Judge who died in Hudson cut husband out of her estate

Judge who died in Hudson cut husband out of her estate
May 19 13:12 2017 Print This Article

Trailblazing judge Sheila Abdus-Salaam’s current husband is cut out of her estate because she had an outdated will when her body was found floating in the Harlem River last month.

The late judge, who was the first black woman to be appointed to New York’s highest court, signed the document on Dec. 8, 2004. It leaves her entire estate to her mother and siblings.

Abdus-Salaam, 65, wrote her last will during a contentious split from her third husband — to assure that he wouldn’t inherit her money if she suddenly died.

“I am presently married to, but in the midst of divorce proceedings with, Hector Nova,” the judge says in the 9-page will filed in Manhattan Surrogate’s Court Thursday.

Abdus-Salaam met Nova when she hired him to renovate her W. 131st Street townhouse. She filed for the split in 2003 then battled him in court for two years before finally obtaining a divorce judgment.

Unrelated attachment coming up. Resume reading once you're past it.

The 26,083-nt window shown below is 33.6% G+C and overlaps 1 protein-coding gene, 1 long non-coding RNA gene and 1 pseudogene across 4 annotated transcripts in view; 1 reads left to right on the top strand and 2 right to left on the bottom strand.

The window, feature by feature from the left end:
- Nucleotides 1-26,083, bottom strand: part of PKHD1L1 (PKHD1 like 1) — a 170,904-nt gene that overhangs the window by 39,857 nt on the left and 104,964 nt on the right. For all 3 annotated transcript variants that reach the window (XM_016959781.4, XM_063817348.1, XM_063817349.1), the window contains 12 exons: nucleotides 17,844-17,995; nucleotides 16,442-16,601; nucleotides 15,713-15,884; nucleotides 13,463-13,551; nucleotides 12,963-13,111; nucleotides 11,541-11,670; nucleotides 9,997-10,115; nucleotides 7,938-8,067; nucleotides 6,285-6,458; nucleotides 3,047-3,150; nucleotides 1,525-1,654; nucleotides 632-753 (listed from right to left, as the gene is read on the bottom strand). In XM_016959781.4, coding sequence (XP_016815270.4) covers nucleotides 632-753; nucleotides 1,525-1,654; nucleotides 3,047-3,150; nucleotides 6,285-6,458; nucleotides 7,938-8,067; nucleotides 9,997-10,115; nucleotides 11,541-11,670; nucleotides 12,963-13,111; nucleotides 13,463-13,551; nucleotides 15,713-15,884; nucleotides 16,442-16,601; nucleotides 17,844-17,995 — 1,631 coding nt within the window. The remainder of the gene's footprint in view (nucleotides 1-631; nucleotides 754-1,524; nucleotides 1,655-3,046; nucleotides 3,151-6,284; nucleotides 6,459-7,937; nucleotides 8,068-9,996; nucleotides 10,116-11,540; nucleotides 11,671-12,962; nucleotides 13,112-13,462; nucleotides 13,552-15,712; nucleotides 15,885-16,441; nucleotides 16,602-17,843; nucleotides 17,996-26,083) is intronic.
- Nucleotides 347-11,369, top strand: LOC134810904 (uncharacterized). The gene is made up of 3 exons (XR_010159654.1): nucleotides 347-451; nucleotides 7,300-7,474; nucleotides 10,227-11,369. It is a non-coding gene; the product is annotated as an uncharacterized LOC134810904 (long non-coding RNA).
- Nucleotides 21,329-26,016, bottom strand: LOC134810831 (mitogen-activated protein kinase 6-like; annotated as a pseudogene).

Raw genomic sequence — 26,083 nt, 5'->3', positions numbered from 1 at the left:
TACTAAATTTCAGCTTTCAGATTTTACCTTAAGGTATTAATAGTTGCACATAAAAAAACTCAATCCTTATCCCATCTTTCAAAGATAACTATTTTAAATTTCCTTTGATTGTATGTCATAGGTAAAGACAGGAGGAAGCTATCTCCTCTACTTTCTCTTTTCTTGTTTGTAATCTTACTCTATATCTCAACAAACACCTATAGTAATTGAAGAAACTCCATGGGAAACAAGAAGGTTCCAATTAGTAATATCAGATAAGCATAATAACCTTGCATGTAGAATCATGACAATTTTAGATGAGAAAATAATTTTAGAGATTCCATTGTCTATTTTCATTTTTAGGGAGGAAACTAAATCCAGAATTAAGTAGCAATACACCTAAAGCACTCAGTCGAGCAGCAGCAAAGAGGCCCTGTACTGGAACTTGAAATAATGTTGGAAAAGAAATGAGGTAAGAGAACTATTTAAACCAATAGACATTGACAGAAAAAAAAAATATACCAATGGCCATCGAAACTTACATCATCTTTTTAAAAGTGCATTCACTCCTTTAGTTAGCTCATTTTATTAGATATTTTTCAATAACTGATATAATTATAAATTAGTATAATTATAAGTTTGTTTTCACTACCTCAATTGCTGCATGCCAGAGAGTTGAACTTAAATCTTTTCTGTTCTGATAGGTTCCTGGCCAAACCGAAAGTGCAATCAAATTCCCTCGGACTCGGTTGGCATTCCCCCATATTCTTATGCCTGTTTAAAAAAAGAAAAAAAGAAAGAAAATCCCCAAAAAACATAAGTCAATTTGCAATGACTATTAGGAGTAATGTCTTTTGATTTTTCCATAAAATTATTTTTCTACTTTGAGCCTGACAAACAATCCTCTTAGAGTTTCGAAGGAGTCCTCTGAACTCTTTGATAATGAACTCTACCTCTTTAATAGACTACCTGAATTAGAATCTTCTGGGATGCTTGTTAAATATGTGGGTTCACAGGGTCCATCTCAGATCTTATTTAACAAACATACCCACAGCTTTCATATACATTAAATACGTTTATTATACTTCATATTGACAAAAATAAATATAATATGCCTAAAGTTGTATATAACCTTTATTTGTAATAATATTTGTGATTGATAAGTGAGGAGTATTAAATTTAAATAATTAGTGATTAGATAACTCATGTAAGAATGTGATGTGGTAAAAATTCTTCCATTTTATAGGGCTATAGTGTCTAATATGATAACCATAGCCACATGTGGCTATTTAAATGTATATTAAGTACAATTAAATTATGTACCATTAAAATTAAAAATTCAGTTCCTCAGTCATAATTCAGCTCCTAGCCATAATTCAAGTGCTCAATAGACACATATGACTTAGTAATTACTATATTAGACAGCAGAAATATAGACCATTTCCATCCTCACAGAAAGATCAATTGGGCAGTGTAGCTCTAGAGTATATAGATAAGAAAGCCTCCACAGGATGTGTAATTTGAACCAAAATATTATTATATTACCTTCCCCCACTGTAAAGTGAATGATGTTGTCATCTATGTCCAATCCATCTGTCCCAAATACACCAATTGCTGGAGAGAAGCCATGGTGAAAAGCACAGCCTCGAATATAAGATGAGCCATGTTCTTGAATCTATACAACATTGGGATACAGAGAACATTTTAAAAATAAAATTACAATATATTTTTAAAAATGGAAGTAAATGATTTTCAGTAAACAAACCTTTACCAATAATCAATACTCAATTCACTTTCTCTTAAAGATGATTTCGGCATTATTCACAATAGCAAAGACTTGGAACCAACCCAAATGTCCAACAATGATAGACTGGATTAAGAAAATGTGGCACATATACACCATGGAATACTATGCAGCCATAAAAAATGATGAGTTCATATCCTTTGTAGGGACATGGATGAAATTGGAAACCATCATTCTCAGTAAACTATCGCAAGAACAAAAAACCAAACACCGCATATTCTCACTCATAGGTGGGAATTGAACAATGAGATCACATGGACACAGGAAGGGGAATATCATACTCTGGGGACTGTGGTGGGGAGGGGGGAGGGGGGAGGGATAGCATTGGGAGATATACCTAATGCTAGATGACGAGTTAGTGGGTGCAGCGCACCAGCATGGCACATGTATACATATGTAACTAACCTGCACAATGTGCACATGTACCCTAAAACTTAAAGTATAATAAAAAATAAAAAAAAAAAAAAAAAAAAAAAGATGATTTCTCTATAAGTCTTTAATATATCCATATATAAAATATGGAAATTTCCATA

She married her fourth husband, Rev. Gregory Jacobs, in June 2016. They’d first met at Columbia University where the judge attended law school.

Under state law, spouses and children automatically inherit the deceased person’s estate if there is no will.The judge had no children.

Her last will gives 25 percent of her assets to her mother, who died in 2012. The rest she bequeaths equally to her five brothers and sisters, according to a copy of the will.

“I’m surprised she doesn’t have an updated will,” a close friend told The Post. “[But] I’m happy to know that they are the beneficiaries,” the person continued, adding that the judge was “very thoughtful and helpful” toward her family, “particularly where nieces and nephews were concerned for college and things like that.”

One of the judge’s siblings, Jerome Edwin Turner, succumbed to lung cancer in 2014, according to a family statement. If he had any heirs, they will inherit his share.

Police sources have said that Jerome Edwin Turner committed suicide, although the family denies the claim.

The judge was very close with her brother, whom she appointed as the backup executor of her estate if her niece Nina Chambers-Bates was unable to handle the job.

Police initially believed that she committed suicide, but then the NYPD opened an investigation after determining that her death was “suspicious.”

The probe was closed in early May. The Medical Examiner’s Office has yet to determine a cause of death.

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